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Friday, August 30, 2013

[REVIEW] Z by Michael Thomas Ford


Author: Michael Thomas Ford
Genre: YA Post-Apocalyptic, Sci-Fi
Published: January 25th 2011 by HarperCollins
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The First Rule of Torching: Cleanse with fire.

Josh is by far the best zombie Torcher around—at least, he is in his virtual-reality zombie-hunting game. Josh has quickly risen through the player ranks, relying on the skill, cunning, and agility of a real Torcher.

The Second Rule of Torching: Save all humans.

But luckily for Josh, zombies exist only in the virtual world. The real zombie war is now more than fifteen years in the past, and the battle to defeat the deadly epidemic that devastated his family—and millions of others—is the stuff of history lessons.

The Third Rule of Torching: You can't bring them back.

Charlie is the top-ranked player in the game. Since all the players are shrouded in anonymity, Josh never expects Charlie to be a girl—and he never expects the offer she makes him: to join the underground gaming league that takes the virtual-reality game off the screen and into the streets. Josh is thrilled. But the more involved he gets, the more he realizes that not everything is what it seems. Real blood is spilling, members of the team are disappearing, and the zombies in the game are acting strange. And then there's the matter of a mysterious drug called Z. . . .

Exciting and a real page-turner. I was immediately hooked from the beginning. No shit. I really liked Z because it’s different from the other zombie books I’ve read before. There’s the usual gore, suspense, action and humor, but it also offers a new perspective about the zombies. Here, they’re actively hunted and killed by humans but the fact that the zombies ARE also humans is emphasized. As opposed to the common belief that zombies are reanimated corpses, in Z they are actually living humans infected with a virus. It’s a very interesting notion and makes a good argument whether the characters are really killing people or they’re just disposing ‘meatbags’, depending on their perspective.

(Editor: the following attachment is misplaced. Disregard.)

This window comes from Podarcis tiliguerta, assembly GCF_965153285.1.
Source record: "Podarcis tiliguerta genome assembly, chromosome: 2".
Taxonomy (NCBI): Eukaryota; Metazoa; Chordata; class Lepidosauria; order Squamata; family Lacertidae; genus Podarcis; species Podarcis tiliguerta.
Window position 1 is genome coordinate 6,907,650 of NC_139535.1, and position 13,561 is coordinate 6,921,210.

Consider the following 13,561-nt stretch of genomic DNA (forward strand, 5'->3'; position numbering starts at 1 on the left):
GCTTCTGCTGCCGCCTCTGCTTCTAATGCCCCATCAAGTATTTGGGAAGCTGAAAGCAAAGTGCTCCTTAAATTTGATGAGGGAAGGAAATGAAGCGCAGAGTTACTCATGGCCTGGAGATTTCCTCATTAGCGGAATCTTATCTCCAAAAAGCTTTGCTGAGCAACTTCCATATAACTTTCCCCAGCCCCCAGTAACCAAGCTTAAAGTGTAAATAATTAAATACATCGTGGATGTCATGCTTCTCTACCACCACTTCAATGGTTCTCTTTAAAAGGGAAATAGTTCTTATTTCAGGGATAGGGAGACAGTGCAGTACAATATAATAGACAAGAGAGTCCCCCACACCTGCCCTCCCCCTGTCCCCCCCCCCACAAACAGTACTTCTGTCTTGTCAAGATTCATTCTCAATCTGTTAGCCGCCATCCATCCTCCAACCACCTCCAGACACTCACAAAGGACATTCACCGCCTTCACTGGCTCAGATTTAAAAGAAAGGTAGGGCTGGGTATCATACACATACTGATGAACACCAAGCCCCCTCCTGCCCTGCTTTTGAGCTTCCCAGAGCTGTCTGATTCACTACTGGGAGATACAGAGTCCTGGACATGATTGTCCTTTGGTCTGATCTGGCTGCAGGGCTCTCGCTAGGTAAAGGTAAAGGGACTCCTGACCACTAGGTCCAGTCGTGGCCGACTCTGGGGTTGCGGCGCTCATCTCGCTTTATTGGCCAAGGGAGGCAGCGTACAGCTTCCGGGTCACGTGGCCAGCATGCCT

I liked the world-building and the pace of the story. I was always looking forward to what will happen next because things were always interesting. There were a few things that were obvious to me as a reader but when I thought of them from Josh’s perspective, I guess they’re understandable why it took him some time to realize these things.

Z does not have a happy ending. It doesn’t conclude with an everything’s-alright-in-the-end kind of ending. And it makes me like the book more. It’s kinda tragic but it’s realistic. Things don’t have to be alright in the end, and it’s okay. The important thing is people can hold their ground against the zombies; they’ve done it before and they can do it again. A really good read. 
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Julie @ Books and Insomnia

Julie is a Filipina blogger who pretends she has insomnia so she can stay up late reading. When she's not buried in books, she can be found watching anime, drinking chocolate-flavored instant coffee, lurking on the internet, daydreaming and talking about herself in third person. She loves purple and anything sweet!

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